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THE SEMI-WEEKLY TRIBUNE. NORTH PLATTE NEBRASKA.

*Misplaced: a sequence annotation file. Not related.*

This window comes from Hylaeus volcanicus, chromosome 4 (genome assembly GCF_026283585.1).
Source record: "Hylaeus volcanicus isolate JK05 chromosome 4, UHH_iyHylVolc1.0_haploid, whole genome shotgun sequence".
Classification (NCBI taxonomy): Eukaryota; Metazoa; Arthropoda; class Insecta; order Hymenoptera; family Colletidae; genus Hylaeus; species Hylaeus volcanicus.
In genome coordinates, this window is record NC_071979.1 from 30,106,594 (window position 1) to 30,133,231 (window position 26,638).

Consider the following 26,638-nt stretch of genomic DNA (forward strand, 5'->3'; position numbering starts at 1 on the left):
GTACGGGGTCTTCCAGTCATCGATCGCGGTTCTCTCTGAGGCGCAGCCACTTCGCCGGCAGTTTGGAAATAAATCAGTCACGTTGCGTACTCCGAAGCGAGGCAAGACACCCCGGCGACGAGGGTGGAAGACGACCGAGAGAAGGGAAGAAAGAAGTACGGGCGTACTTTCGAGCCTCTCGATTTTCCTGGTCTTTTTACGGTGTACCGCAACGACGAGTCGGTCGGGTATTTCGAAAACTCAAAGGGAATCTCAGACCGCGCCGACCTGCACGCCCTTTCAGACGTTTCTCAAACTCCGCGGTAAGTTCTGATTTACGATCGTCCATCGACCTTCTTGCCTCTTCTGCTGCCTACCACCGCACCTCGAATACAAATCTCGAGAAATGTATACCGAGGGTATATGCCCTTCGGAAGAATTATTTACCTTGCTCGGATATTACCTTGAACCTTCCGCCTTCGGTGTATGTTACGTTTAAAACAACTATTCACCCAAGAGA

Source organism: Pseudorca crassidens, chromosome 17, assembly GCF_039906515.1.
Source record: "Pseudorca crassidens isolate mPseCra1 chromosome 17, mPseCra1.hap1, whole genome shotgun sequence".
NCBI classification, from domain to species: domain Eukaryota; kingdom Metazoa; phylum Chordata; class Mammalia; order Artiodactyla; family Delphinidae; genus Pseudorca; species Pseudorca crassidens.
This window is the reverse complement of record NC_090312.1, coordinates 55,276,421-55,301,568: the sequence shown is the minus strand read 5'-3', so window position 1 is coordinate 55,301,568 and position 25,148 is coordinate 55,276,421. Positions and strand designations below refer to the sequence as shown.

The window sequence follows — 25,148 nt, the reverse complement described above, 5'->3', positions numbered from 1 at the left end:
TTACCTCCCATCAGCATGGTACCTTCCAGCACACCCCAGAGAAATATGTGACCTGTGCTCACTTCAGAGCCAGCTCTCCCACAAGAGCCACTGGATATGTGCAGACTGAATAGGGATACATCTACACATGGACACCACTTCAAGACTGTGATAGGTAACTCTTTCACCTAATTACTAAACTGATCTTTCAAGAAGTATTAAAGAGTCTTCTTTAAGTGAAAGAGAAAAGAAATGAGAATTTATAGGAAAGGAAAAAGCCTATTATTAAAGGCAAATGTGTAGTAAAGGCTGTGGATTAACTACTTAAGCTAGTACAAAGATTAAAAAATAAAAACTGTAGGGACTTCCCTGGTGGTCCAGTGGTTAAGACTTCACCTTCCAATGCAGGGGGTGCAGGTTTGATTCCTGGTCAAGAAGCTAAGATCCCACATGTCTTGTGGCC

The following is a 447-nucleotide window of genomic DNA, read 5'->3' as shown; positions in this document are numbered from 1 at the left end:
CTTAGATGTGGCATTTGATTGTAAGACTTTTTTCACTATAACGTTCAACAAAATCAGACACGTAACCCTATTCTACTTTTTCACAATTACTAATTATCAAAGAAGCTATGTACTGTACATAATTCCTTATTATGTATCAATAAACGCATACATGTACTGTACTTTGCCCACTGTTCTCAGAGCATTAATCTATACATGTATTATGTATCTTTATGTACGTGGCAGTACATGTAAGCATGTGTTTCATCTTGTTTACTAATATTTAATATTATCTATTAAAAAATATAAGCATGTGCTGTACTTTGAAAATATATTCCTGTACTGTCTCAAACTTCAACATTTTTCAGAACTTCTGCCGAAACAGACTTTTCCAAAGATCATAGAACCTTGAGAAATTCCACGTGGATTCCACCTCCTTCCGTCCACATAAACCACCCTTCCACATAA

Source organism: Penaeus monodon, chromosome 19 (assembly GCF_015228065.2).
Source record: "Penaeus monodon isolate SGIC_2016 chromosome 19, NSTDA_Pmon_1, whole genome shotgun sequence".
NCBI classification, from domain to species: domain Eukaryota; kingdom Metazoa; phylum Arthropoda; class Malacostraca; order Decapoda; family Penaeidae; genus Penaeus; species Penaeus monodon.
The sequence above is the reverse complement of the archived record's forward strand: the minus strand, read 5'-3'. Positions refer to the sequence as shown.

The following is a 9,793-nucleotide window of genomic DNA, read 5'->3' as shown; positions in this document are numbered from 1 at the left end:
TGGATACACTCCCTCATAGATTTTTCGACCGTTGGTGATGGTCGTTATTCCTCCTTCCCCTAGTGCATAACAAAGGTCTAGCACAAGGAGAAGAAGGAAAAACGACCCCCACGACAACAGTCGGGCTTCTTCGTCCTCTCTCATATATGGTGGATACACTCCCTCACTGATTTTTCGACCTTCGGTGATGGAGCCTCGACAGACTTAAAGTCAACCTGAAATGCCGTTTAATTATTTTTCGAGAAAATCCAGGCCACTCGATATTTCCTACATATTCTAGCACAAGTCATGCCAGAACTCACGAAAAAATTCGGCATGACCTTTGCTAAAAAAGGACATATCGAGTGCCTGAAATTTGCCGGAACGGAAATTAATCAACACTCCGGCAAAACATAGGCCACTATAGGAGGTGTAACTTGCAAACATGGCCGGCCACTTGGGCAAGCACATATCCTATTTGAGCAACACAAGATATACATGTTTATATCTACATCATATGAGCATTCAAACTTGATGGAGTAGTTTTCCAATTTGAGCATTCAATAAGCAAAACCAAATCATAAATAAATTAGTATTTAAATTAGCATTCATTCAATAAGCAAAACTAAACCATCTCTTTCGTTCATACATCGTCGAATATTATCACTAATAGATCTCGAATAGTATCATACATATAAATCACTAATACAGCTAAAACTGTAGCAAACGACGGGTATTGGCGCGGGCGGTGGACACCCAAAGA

nmr t mm rnuiuuii uu IS ID CEREMONY MARKED BY SIMPLIC ITY AND QUIETNESS. ED IN BRIDE'S HOME "Couple to Spend Honeymoon at Hot Springs, Va. Guests Numbered About 30, Mostly Relatives. WnshliiBton. President Wilson and Mrs. Edith Dolling Gait worn married ut S;.'50 o'clock Saturduy evening, and left afterward to spend their honey nioon at Hot Springs, Va. The presi dent and his brido traveled In a pri vate car. After the president and his hrldgo Jiad departed for the south Secretary mmuity made this formal statement on the ceremony: "Tho wedding was marked with sim plicity. It was just such a wedding as might havo taken place in the home ot tho humblest American citizen." Tho prayer book which tho offic iating clergyman used once was tho property of tho late Judge William H. liolling ot Vrgiula, lather of tho bride, and was used at her request. Several guests were added to the list at the lust moment Tho ruse by, which tho wedding par ly got away to Alexandria was com plete. When the White House auto mobile pulled away from Mrs. Wilson's S 9 Iiouse, lines of police blocked pursuit in all tho adjacent streets. At tho Union station, the presidential en trance was fully lighted and lines of polico were spread all about. Those who were attracted to the railroad station by tho show of preparation Aoro disappointed while tho president and Mrs. Wilson wero speeding to the station across tho river ten miles away. At Hot Springs Mr. and Mrs. Wilson will live at tho Homestead hotel until after Now Year's day, unless somo de velopment should necessitate the pres ident's earlier return to the capital. Because tho hour of the wedding was known to comparatively few per sons there was not a large crowd in tho vicinity of tho brido's homo, al- though a largo polico guard bad been provided All arrangements for the wedding ceremony, woro carried out perfectly, the president arriving at his brido's homo soon after 8 o'clock and the re mainder of tho wedding party, which numbered less than thirty, mostly rel atives, following soon after. The cere mony was begun as had been arrang ed, at 8.30 o'clock and was followed "by a buffet luncheon. Mrs. Wilson was married In the traveling gown sho woro to the train. Tho president dined as usual at the Wnlto Houso at 7 o'clock with his daughters and afterward drove to his brido's homo nbout a mile from tho ex ecutive mansion. A cold driving rain which swept the city all day cleared oft at sunset and tho evening was cool and pleasant. Decauso tho wed ding arrangements and tho hour of the ceremony had been kept a close secret there wero fow on the streets about the Whlto House, but near the bride's homo the crowd was held back by po lice lines spread during tho afternoon. Everything was in readiness for tho Furs Bring Huge Sum. New York. Tho lato Mine. Nor dica's sablo nnd ermine furs brought $13,200 in an administrator's sale. Lidders pawned their Jewelry for funds to buy. Police Kill 2 Bapdlts. St. Paul, Minn. Two bandits woro killed, another was probably mortally wounded and a detective suffered serious wounds, In a gun fight be tween two detectives and the bandits, which resulted from an attempt of tho latter to rob tho patrons of a saloon. reremony when the president arrived ami it proceeded with out mush- Neither the president nor Mrs. Gait had any attendants and there wore no ushers nor flower girls. Neither the nnuy, the navy nor tho diplomatic corps was represented and the occa sion was essentially what both of the eouplo had wished It to bea homo wedding. un the ilrst floor of the bride's home, In two communicating rooms, a wedding bowor had been arranged with a background of i'arleyanse and maidenhair ferns which extended from tho floor to tho celling. Overhead there was a canopv of green In tho form of a shell lined with Scotch heather. In tho background amidst the center was placed a largo mirror framed with orchids and re fleeting tho scene. Above the mirror was a spray of orchids across a back ground of ferns and tho corners of the canopy wore caught with orchids, American beauty roses woro on both sldos of the canopy, beneath which was a prayer rug on which President Wilson and Mrs. Gait knelt during the ceremony. Just at the hour for tho ceremony tho president and tho bride appeared at the head of tho staircase, which was decorated with ferns, asparagus vines and American beauty roses. They descended to tho lower floor where tho guests woro grouped about Informally, Uov. Herbert Scott Smith, rector of St. Margaret's Protestant Episcopal church of which tho bride Is a com municant, was waiting beneath tho canopy to perform tho ceremony, and with him to assist, was the president's pastor, Rev. James 11. Taylor of the Central Presbyterian church. Mrs. William H. Holling, tho bride's mother, gavo her away. The presi dent stood to tho right of tho clergy nun and tho brido stood on their left -n At once, Dr. Smith began tho words of tho Episcopal marriage service, the president making his responses first and then tho brido making lier's. Aft er the brido promised to "love, cherish and obey," the president placed tho wedding ring, a plain band of gold upon her finger and then, after prayer, and while tho couple clasped their right hands together Dr. Smith declared them man and wife. The brief and simple ceremony wns over. Mrs. Wilson Cuts Cake. The entire party then turned to the dining room where a buffet supper was served. Tho decorations there wero In pink and on tho buffets were banked growing ferns and pink roses Tho tables wero decorated with Lady Stanley roso blossoms. On tho table in the center was tho wedding cake a fruit cake of sevcrnl layers high, ornamented with sprays of pink or chids In tho center. Mrs. Wilson cut tho cako without formnllty and no ar rangement was mado for bestowing bits of It upon guests of tho wedding party. During the ceremony and at the luncheon afterwards, during which a string orchestra played, the brldfe woro her traveling dreBS, a black silk volvot gown with a picture hat of black beaver with no trimmings what ever, except one feather, slightly up turned on the left side. At her thront ! sho woro tho president's wedding gift, a magnificent diamond brooch. All tho men In the party, which, out sldo of tho relatives, Included Secre tary Tumulty and Dr. Grayson, the president's physician, wore conven tional evening dress. Tho president and Mrs. Wilson aro expected to return to the capital on or before January -1, when congress reconvenes. The Pan-American re ception In tho White Iiouse on tho night of January 7 will bo the social Fool Killer Rained. Chicago. Tho "Fool Killer." Chi c.tgo's lost submarine, won resurrect ed recently from tho bed of the Chi cago river, where It had been burled In tho mud twonty-ono years. South Wants Strong Navy. Charleston, S. C President Wil son's defenso program was outlined and supported In nddresscs delivered hero beforo the Southern oCmmorclal congress by Secrotaty Daniels of the nnvy. Secretary Daniels said tho south favored a strong navy. 111; function of tho season, which Is ox pected to be unusually brilliant Trousseau Costly One. Mrs. Wilson's trousseau is said by close friends to be magnificent In Its extent and to havo cost sovoral thou sand dollars. Most ot It is American made, nnd tho host shops in tho United States were called upon to supply what tho bride's friends say Is ono of tho largest and most care fully selected wardrobes over gath ered by any mlstroes of the White House. There are plain gowns and clabo rate gowns, hata, shoes, parasols, um brellas, gloves, veils and other Items In ample number for each and every occasion. Mrs. Wilson always has been fond of white nnd black, but In the selection of her trousseau sho has given consideration to tho richness of material rather than to considera tion of color. Friends who have seen dinner and reception gowns, tailored suits, deml toilettes, fasclnntlng tea gowns and negligee creations, with slippers In harmony, in tho trousseau, say velvet is largely featured as a material. Many Gifts Received. Many gifts were recolved by PresI dent Wilson and Mrs. Gait from all over tho country and from places out side of tho United States. Upstairs In tho bride's house ono room was set nsido for the wedding gifts, which ran Into tho hundreds, despite intimations from tho White IIouso that nothing should bo sent by any others than relatives and close friends. In deference to tho president's wishes the houses of congress sent no gifts ofllclally, but many members sent personal remembrances. The Vlr glnla delegation, representing tho na tivo state ot the couple, sent a loving cup. Wythevllle, tho brido's homo town, sent a miniature of Mr. and Mrs. Dolling, her parents. Tho Poca hontas Memorial association, In re cognition of Mrs. Wilson's descent from tho Indian princess of that name, sent a bronze statuette of Poca hontas. Tho Menominee Indians of Wisconsin sent a handsome bead belt Tho former queen of Hawaii sent a scarf, Minnesota women sent a wed ding ako. Every member of the cabi net a gift. In addition to the president's dia mond brooch, there woro other gifts of jewelry, among them a diamond brooch set in sapphires and a gold J and sapphire bracelet. There wero so , many fans that It la said that Mrs. Wilson will have a different one for I ench evening during the social sea- i son. To Begin Married Life Quietly. Hot Springs, Va. President Wil son and bis bride, the former Mrs. Norman Gait, are hero to spend their honeymoon. They wero mot nt tho sta tion by a crowd of several hundred people who npplauded as they alight ed, from their private car. The distinguished couple, upon whom the eyes of the nation turned when they wero married In Washing ton, came hero to begin their married life In tho quiet seclusion of tho mountains of tho stato in which both of them woro born. They wero followed here by congra tulations from almost every part of tho world. Messages of good wishes came from rulers of nations In Europe, presidents of South and Cen tral American countries, governors of states, diplomats, members of tho sen nte and houso and justices of tho su preme court and from scores of friends and relatives. During tho two weeks or moro be fore returning to Washington to take un the ofllcial and social duties of the White House, tho counle will golf, mo tor and climb mountains tocethor and as far as possible bo protected from tho prying eves of the outside world. Tho president and Mrs. Wilson nc eunv four rooms in a section of the hotel set apart osneclnllv for them. No otltor gueits will bo given rooni'i near th"i. The suite Is on the third floor, and nordis outside (he windows overlook the golf links. Tho suite lihs a dining room and tho eouplo evpeet to have all of their meals served prl vately. Inslots On Demands. Washington, D. C The United States dispatched a second note to Austria-Hungary on tho sinking of the Italian steamship Ancona. Tho communication vigorously renews tho demands mado In the llrst note: nono of them, according to an oil!- cial announcement by Secretary Lansing, having been complied with by tho Vienna foreign office. Tho ofllclnl text of tho Austrian reply was considered by the presi dent and his cabinet, after which Mr. Lansing stated that tho reply suggested further communication on tho subject and moro Bpcclllc Infor mation In support of tho charges mado by tho United Slates. In regard to tho second note. Sec- rotary Lansing and olllclals exnects tho United States' demands to bo promptly compiled with. Against Preparedness. New York. The trustees of the Church Peace union, representing twenty-nine different church organiza tions, passed resolutions protesting ngalnst preparedness. Triple Collision Kills Sixteen. Nowcaatle, Eng. Sixteen persons wero killed and moro than fifty In Jural. In a triple collision between a freight train, a pilot onglno and a par sengor train In a heavy fog near Jar row. Four coaches overturned and wero burned. Message of There Is at tho present time no dis tinct or predominating mode of hnlr- rtresslng which If not followed will make one appear out of date. On tho contrary, tho styles aro varied enough to allow milady to select ono which is best suited to her particular typo. For tho youthful faco tho Hobby ef fect Is tho most successful nnd at tractive, giving tho nppcaranco of hav ing tho hair bobbed while It is moroly pinned under. 'Hils Is accomplished by tho nrrangomont of hair around tho ears, regardless of tho llnish nt tho back or forehead, and may bo combined with either pompadour, sldo part or center part. Tho soft, slightly waved pomnndour Is always worn by both young nnd older women. Middle-aged women nro inclined to llko a pompadour nnd inch coiffure, while the younger woman usu ally favors tho moro girlish arrange ment of tho back hnlr dressed low. Tho back hair Is dressed In colls. two or three in number, according to Bize, with careful attention to tho con tour when finished. Short nulTs ami curls aro sometimes added. A fact not to bo overlooked Is thnt it Is well to consider tho gown In Tokyo Bags, Just tho handsomest nnd smartost thing in now handbags Is called tho "Tokyo" or "Netsuko," nnd It Is mndo of Tokyo leather. This Is a soft, vol vety looking embossed leather show ing Japanese figures In rich colors against backgrounds of various colors. It Is used for bolts, collars and cuffs and other dress trimmings, and for chlc turbans, which aro usually trimmed with small fruits or llowors, mado of plain colored leathors. It Is quite imposs'blo to describe tho rich and Intricate surfaces that make tho now Tokyo such n brilliant adjunct to tho 'toilet, but tho colors remind ono of thoso In an India shawl, and tho figures luro ono to study thorn. AH tho colors nro soft hut full of life. Tho bags aro lined with plain faille silks and furnished with tho usual compart ments nnd fittings such as aro soon In bags of plain leat'.'or. They aro fin ished with tho regulation Japanese handle ot silver beads and embossed the Hairdresser connection with tho colffuro In ordo: to havo harmony In mako-up. Reserve tho conservative stylo of hnlrdresslng for tho business gown, or aftcmooc gown, and tho claborato stylo for tho dressy frock, For evening wear brilliant hnlr ornaments nro worn, nnd they aro very Important factors In tho collfuro for dress occasions. Even high fore heads aro left uncovered In tho ma jority of coiffures for ovoning, but tho headbands of velvet or spnnglcs or rhlnestonos relievo tho severity of tho hnlr dress. For Her Traveling Bag. Among tho leather novelties thoro Is tho caso containing tiny clothespins and clotheslines with glass fasteners, just tho very outfit for tho woman who Is traveling and desires to rinso out a handkerchief or two or perhaps a pair of stockings. Dally Thought. Tho grcnt guldljig mnrko of a wine life aro Indeed fow nnd simple; to do our duty, to avoid useless sorrow nnd to acquleoco patiently In tho Inovit ablo. W. Lccky. and Others disk sot In nn ivory or metal ring. In promoting tho Idea of maklnc the bag and suit to match much intorchang- Ing of materials has come about. Hairs aro mado of silk, volvot or other fab. rics, inmmeu with leather, Bholl or motal frames and mountings and often attached to a shell or othor ring to bo worn as a bracelet. Tho lcathor used for trimming tho bag appears In tho trimming of tho drosB. Faille and tnf fota aro often combined with volvot In theso bags, and bend ombroldorlos aro feutured on thorn, ninck velvet hags, embroidered with Jot beads, nro stately and rich, and dark bluo satin, embroidered with colored beads, fills tho requirements of thoso who wlBh these elements In a colored bag. Lin ings of figured silk aro used for theso fabric bags, TO PLAY TURKEY DAY HUSKERS ARRANGE GAME FOR THANKSGIVING NEXT YEAR. NOTRE DAME TEAM ENGADED Complete Football Schedule An. nounccd for Coming Scanon, Ex cept One Open Date. Lincoln. After tho absence -of a Thanksgiving day gumo from tho Ne braska football schedule Tor the last live years, any K. Itced, Husker ath letic mnnnger, announced that tho strong Notre Dame squad will bu tho unlverslty-'a opponent next Turkey day. This announcement came with tho complete schedule, excepting ono game. Tho schedule Includes tho usuul Missouri Valley tcauiB Drake, Kansas Aggies, Ames, Knnsas and Iowa. Tho open dato Is tho ono usunlly lllled by Wosloyan, nnd If it Is possible to get a homo-und-homo contract with somo mlddlowcst school, tho Methodists mny bo omitted from tho 191i; playing list. With tho exception of tho Iowa game, all or tho 1010 games already booked will bo plnycd on tho Nebras ka gridiron. Notro Dame sought a two-year contract with a game at Notro Dame, but Hoed opposed this becuuso of tho chango in conches nt Nebraska next year, and Notro Damo finally determined to play the Thanks giving gnmo at tho 'Husker school. Reaches High Mark. Nobraska dairy products totaled $-10,000,000 this year Instead ot $9,000,000, as reported by tho Stato Agricultural board, according to cm phattc statements by Food Commis sioner llarmnn. Here Is tho way tho latter figures It out: Each person In tho stato averaged twonty-llvo pounda of butter used por year and that but ter averuged 25 cents a pound a year- round price. That would mako a to tal of ?S,000,000. Then added to this, according to Mr. Harman, was a $15, 000,000 total or other butter shipped out of the state, buttor that was over and above that noeded hero. And then In addition to that was $2,000,000 of country butter sent to big stntlonu lor work-over and from there sent out side the state for storago and ulti mate usage. On top of nil this, says Mr. llarmnn, thoro Is a $15,000,000 to tal of cream and milk that Is used In the homes of tho stato day by day and which goes into lco cream and so forth. Figures In Mr. Hnrnmn's of llco show that tho creameries of tho stato havo a total yearly production of $15,000,000 a year and what they work with constitutes about 40 per cent of tho total production of tho stnto. His flguros, ho therefore bo lloves, aro moro nearly right than tho agricultural board's, and yet ho con siders them conservative. Uncovers Ancient Records. Stato Auditor Smith has unearthed an old record kept by tho stato aud itor In tho onrly days of the otato's history, which has somo interesting entries in it which shows how things havo changed In this stato. Ono entry under dato of 1809 shows that tho leg islature mado an appropriation of $1,S00 for wood U keep the legisla ture warm. All but $77.75 was spont In an effort to warm up tho members. In 1870 tho stato spent $80 for a chandelier and then added $92.55 in repairs. Tho same year tho stato paid $19 for two cords ot wood to warm tho ofllco of tho adjutant gen eral. ' Warning to Aspirin Users. tsplrin tablets sold over tho stato ns substitutes for tho Gorman prod uct aro dangerous nnd denlora who aro giving tliem to an unsuspecting public will bo prosecuted for mis branding, according to facts brought out by Iho stato and federal food commissions working together. Tho real aspirin tnblots aro not soluble In cold water. Tho substitutes nro and thoso who havo occasion to buy tho tablets aro urged to mako this test beforo taking them. Tho American substitutes havo been soiling for $C50 a thousand. Tho Gorman na- plrlns, when obtainable, have whole saled at $8.80 a thousand. Suggests New Regulation. Dellevlng that it has no authority to compel tho railroads to reccdo In its order rolatlng to selling ot fruit from cars, tho Stato Hallway com mission has Issued a communication to the roads recommendlnc that In- asmuch ns the system of selling from cars Is ono of lorn: Btnndinc and tho conditions covering tho sale of fruit aro so nocullar that tho carriers should contlnuo to pormlt tho uso of Its cars for that purpose. However, If tho roads caro to submit uu appli cation for Increased rental for tho uso of Its cars tho commission will consider It favorably. Date Fixed for Rate Hearing. Judge Mungor has sot January 2i nB tho time for hearing tho caBo brought by tho Rock Island Railroad company covering a rulso In passenger rates from 2 to a cents per mile. Tho caso will probably bo heard In tho Omaha court. Grow More Vegetables. Nebraskans aro urged to grow and cut moro vegetables to cut tho cost of living and obtain proper diet variety, in a statement Issued by J. R. Duncan, Becrotary of tho Stato Horticultural society.